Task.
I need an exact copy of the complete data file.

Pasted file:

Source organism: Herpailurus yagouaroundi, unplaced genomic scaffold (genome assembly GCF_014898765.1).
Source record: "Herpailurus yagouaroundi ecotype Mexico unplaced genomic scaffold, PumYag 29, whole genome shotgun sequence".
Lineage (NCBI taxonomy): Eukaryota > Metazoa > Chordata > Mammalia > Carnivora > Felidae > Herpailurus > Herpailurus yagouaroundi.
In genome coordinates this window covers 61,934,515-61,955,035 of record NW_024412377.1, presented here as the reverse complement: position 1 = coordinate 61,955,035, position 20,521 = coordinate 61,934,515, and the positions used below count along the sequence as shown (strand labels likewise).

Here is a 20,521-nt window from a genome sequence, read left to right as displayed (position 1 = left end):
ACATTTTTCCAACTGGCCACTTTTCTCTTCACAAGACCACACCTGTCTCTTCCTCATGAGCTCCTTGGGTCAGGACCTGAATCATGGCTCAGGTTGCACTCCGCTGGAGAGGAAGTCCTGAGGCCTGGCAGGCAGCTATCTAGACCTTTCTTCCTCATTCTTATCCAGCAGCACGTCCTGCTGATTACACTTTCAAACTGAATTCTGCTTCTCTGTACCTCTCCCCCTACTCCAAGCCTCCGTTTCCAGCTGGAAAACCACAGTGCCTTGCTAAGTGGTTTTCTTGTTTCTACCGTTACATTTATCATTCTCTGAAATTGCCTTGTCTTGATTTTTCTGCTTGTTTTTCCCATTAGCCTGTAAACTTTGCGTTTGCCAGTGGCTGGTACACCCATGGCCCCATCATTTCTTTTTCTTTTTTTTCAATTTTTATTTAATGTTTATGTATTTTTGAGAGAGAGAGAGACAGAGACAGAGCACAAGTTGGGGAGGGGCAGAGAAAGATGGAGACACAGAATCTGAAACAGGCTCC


Source organism: Herpailurus yagouaroundi, unplaced genomic scaffold (genome assembly GCF_014898765.1).
Source record: "Herpailurus yagouaroundi ecotype Mexico unplaced genomic scaffold, PumYag 29, whole genome shotgun sequence".
Lineage (NCBI taxonomy): Eukaryota > Metazoa > Chordata > Mammalia > Carnivora > Felidae > Herpailurus > Herpailurus yagouaroundi.
In genome coordinates this window covers 61,934,515-61,955,035 of record NW_024412377.1, presented here as the reverse complement: position 1 = coordinate 61,955,035, position 20,521 = coordinate 61,934,515, and the positions used below count along the sequence as shown (strand labels likewise).

Here is a 20,521-nt window from a genome sequence, read left to right as displayed (position 1 = left end):
ACATTTTTCCAACTGGCCACTTTTCTCTTCACAAGACCACACCTGTCTCTTCCTCATGAGCTCCTTGGGTCAGGACCTGAATCATGGCTCAGGTTGCACTCCGCTGGAGAGGAAGTCCTGAGGCCTGGCAGGCAGCTATCTAGACCTTTCTTCCTCATTCTTATCCAGCAGCACGTCCTGCTGATTACACTTTCAAACTGAATTCTGCTTCTCTGTACCTCTCCCCCTACTCCAAGCCTCCGTTTCCAGCTGGAAAACCACAGTGCCTTGCTAAGTGGTTTTCTTGTTTCTACCGTTACATTTATCATTCTCTGAAATTGCCTTGTCTTGATTTTTCTGCTTGTTTTTCCCATTAGCCTGTAAACTTTGCGTTTGCCAGTGGCTGGTACACCCATGGCCCCATCATTTCTTTTTCTTTTTTTTCAATTTTTATTTAATGTTTATGTATTTTTGAGAGAGAGAGAGACAGAGACAGAGCACAAGTTGGGGAGGGGCAGAGAAAGATGGAGACACAGAATCTGAAACAGGCTCC